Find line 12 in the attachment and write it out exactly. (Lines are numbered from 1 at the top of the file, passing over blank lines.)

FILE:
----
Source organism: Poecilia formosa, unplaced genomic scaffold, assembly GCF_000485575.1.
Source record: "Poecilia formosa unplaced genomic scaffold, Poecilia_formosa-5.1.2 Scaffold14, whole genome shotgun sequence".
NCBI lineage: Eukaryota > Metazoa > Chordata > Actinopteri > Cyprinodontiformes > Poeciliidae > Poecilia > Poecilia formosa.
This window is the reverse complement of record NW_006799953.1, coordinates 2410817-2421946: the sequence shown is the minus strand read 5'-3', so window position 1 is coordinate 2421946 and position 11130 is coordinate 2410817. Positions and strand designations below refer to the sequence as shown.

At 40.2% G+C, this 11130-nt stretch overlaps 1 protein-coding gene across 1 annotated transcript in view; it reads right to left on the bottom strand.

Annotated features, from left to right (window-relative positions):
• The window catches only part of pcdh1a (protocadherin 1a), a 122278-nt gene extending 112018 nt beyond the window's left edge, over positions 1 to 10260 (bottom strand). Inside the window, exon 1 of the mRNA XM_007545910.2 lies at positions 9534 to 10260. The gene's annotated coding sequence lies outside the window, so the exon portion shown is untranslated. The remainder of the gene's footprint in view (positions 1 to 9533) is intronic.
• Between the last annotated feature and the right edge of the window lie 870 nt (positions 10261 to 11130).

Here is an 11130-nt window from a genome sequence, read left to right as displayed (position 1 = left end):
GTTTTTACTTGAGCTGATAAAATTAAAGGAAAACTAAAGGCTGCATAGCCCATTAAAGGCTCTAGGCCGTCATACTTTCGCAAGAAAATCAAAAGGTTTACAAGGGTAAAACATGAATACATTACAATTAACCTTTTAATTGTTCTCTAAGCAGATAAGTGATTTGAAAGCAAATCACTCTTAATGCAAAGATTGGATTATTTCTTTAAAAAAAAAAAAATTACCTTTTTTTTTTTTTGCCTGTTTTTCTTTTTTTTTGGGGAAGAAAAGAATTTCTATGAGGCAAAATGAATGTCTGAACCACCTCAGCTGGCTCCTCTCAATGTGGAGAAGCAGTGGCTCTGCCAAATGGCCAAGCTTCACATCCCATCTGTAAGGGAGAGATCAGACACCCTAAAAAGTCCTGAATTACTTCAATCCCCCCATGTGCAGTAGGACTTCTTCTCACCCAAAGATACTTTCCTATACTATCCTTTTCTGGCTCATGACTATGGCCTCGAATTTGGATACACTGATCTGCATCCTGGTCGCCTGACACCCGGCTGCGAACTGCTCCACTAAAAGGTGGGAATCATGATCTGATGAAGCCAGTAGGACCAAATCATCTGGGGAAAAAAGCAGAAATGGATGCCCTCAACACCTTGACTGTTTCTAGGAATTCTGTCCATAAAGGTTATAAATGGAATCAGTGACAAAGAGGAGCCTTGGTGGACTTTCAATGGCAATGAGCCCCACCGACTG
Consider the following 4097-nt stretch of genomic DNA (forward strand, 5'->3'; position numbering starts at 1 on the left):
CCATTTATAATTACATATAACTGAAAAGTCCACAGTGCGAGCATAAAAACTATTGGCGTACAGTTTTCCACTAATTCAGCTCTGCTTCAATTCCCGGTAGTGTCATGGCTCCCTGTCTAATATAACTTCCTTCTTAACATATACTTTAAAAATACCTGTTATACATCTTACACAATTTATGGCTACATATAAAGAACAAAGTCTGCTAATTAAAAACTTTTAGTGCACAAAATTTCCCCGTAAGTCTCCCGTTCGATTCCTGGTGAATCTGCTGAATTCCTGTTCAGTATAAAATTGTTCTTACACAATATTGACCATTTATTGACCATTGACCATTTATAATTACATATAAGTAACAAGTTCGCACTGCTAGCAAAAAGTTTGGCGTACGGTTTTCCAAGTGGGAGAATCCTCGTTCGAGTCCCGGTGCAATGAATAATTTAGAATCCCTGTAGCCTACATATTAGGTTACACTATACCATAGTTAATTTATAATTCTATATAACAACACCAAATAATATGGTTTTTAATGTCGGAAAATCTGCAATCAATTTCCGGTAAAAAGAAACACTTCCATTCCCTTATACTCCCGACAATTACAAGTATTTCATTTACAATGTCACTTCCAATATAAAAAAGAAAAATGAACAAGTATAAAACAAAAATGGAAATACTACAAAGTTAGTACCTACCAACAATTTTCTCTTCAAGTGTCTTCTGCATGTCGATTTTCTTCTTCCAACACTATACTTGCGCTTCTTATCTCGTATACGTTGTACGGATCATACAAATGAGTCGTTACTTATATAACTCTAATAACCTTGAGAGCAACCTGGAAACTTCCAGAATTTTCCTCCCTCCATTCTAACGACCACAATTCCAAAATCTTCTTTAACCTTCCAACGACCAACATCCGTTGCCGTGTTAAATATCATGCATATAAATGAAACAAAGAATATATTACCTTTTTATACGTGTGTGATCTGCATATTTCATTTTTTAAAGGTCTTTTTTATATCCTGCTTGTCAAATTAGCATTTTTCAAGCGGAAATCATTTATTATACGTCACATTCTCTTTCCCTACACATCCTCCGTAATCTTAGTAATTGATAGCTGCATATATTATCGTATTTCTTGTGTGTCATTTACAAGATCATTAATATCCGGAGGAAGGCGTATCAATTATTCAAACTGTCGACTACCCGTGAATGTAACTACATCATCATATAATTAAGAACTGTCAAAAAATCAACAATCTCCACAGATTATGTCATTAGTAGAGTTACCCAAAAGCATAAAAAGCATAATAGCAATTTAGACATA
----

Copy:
CCATTTATAATTACATATAACTGAAAAGTCCACAGTGCGAGCATAAAAACTATTGGCGTACAGTTTTCCACTAATTCAGCTCTGCTTCAATTCCCGGTAGTGTCATGGCTCCCTGTCTAATATAACTTCCTTCTTAACATATACTTTAAAAATACCTGTTATACATCTTACACAATTTATGGCTACATATAAAGAACAAAGTCTGCTAATTAAAAACTTTTAGTGCACAAAATTTCCCCGTAAGTCTCCCGTTCGATTCCTGGTGAATCTGCTGAATTCCTGTTCAGTATAAAATTGTTCTTACACAATATTGACCATTTATTGACCATTGACCATTTATAATTACATATAAGTAACAAGTTCGCACTGCTAGCAAAAAGTTTGGCGTACGGTTTTCCAAGTGGGAGAATCCTCGTTCGAGTCCCGGTGCAATGAATAATTTAGAATCCCTGTAGCCTACATATTAGGTTACACTATACCATAGTTAATTTATAATTCTATATAACAACACCAAATAATATGGTTTTTAATGTCGGAAAATCTGCAATCAATTTCCGGTAAAAAGAAACACTTCCATTCCCTTATACTCCCGACAATTACAAGTATTTCATTTACAATGTCACTTCCAATATAAAAAAGAAAAATGAACAAGTATAAAACAAAAATGGAAATACTACAAAGTTAGTACCTACCAACAATTTTCTCTTCAAGTGTCTTCTGCATGTCGATTTTCTTCTTCCAACACTATACTTGCGCTTCTTATCTCGTATACGTTGTACGGATCATACAAATGAGTCGTTACTTATATAACTCTAATAACCTTGAGAGCAACCTGGAAACTTCCAGAATTTTCCTCCCTCCATTCTAACGACCACAATTCCAAAATCTTCTTTAACCTTCCAACGACCAACATCCGTTGCCGTGTTAAATATCATGCATATAAATGAAACAAAGAATATATTACCTTTTTATACGTGTGTGATCTGCATATTTCATTTTTTAAAGGTCTTTTTTATATCCTGCTTGTCAAATTAGCATTTTTCAAGCGGAAATCATTTATTATACGTCACATTCTCTTTCCCTACACATCCTCCGTAATCTTAGTAATTGATAGCTGCATATATTATCGTATTTCTTGTGTGTCATTTACAAGATCATTAATATCCGGAGGAAGGCGTATCAATTATTCAAACTGTCGACTACCCGTGAATGTAACTACATCATCATATAATTAAGAACTGTCAAAAAATCAACAATCTCCACAGATTATGTCATTAGTAGAGTTACCCAAAAGCATAAAAAGCATAATAGCAATTTAGACATA